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Pseudomonas aeruginosa is not a bacterium that hospitals appreciate. This bacterium has become very common in the hospital setting due to its increasing resistance to antibiotics and common disinfectants used to sanitize counters and other surfaces. Movement within a hospital is not a problem for Pseudomonas aeruginosa because it can be so easily transferred through casual hand-to-hand contact. Additionally, it can hide in lotions, soaps and other aqueous solutions where it waits for an unsuspecting person to come along and pick it up and become infected. Even healthy people can unknowingly carry this bacterium in their gastrointestinal tracts. However, people whose immune systems are suppressed by age or disease are especially susceptible to the bacteria’s infectious nature. Hospitals can have a perfect storm of infection brewing in them due to a combination of weaken patients to infect and intense selection pressures that are producing superior strains of this bacteria that are resistance to their best measures to control and eliminate it.

Above picture: hand contact is a good way to pick up Pseudomonas aeruginosa. Picture from WikiCommons.

Pseudomonas aeruginosa causes a wide range of infections in humans. People who are most at risk include those with HIV, those with suppressed immune systems, individuals with cystic fibrosis or diabetes, and even people with cancer.
Pseudomonas aeruginosa and burns:
Burns destroy the layers of the skin as well as parts of the immune system--prime for Pseudomonas aeruginosa.  Open wounds caused by burns, combined with the suppression of the immune systems, allows the bacteria to colonize in the wound.
Right: picture of a burn- asking to be infected. Image from WikiCommons

Pseudomonas aeruginosa
and swimmer’s ear:
It is not uncommon to find some Pseudomonas aeruginosa in a healthy person’s ear. However, those individuals who often expose themselves to water make conditions in the ear canal optimal for the growth of this bacterium.  In fact, it causes about 70% of the diagnosed cases of swimmer’s ear.

For more information about swimmer's ear, visit:

Centers for Disease Control and Prevention
Respiratory infections:
Pseudomonas aeruginosa loves to infect individuals with cystic fibrosis.
Background:  Cystic fibrosis is a genetically inherited disease that is life threatening because it affects the cells (exocrine glands) in the lungs and digestive tract that are responsible for producing mucus and digestive fluids.
As I said on my habitat page, Pseudomonas aeruginosa has an affinity for moist environments, making the mucus of the lung’s and digestive tract a wonderful place to colonize. Once Pseudomonas aeruginosa has colonized, it surrounds itself by mucoid, a polysaccharide made of alginate. This mucoid biofilm layer makes it difficult to treat an infection of Pseudomonas aeruginosa. Infections of this bacterium cause the lungs to become inflamed, this damages the tissues in the lungs leading to the production of scar tissue and reduced respiratory function. The long-term presence of Pseudomonas aeruginosa in cystic fibrosis patients most commonly is what causes death.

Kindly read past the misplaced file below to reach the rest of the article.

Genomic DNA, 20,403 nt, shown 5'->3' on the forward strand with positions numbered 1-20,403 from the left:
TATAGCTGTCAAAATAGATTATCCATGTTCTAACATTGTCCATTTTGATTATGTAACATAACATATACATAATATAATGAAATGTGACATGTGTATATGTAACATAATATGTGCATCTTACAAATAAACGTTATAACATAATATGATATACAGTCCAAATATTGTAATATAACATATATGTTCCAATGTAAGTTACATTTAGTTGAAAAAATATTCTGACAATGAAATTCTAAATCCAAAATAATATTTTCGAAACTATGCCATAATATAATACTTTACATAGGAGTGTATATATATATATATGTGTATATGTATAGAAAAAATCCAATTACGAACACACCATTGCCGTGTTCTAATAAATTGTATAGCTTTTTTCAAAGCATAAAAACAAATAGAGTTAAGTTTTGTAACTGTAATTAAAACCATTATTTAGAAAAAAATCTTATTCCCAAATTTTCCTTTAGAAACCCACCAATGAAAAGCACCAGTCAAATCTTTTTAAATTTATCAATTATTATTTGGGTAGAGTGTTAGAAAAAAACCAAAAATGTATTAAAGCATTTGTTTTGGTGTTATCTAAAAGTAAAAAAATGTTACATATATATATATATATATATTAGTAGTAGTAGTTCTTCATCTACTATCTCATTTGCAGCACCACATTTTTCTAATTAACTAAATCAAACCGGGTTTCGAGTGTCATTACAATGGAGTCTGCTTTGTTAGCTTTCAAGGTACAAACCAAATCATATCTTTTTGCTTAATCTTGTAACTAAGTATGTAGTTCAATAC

Eye infections:
These infections usually occur because of contaminated contact lenses or a scratch on the cornea. Once Pseudomonas aeruginosa begins to colonize on the eye, enzymes created by the bacteria begin to deteriorate the cornea, which causes ulcers. If eye infections are not caught right away, they can lead to permanent damage such as vision loss and even blindness.

For more information about illness caused by Pseudomonas aeruginosa, visit:

BBC News

Just like humans, many animals carry Pseudomonas aeruginosa and are not affected by it.  However, these bacteria can also cause infections. Some effects that Pseudomonas aeruginosa can have on animals include spontaneous abortion, genital infections, ear infections, and respiratory infections. Some species that are affected by these bacteria include dogs, cats, and sheep.

Above and below pictures: All organisms that Pseudomonas aeruginosa can infect. Pictures from WikiCommons.


Oddly enough, plants can also become infected by Pseudomonas aeruginosa. As I said on the habitat page, these bacteria can be found in the soil. Because of this, it isn’t too out there to see why plants also becoming infected. Pseudomonas aeruginosa, much like in animals/ humans, are parasitic to plants. Pseudomonas aeruginosa ends up creating a biofilm layer over the root tips of plants in order to protect itself from the enzymes secreted from the roots. This biofilm layer ultimately causes the death of the plant.


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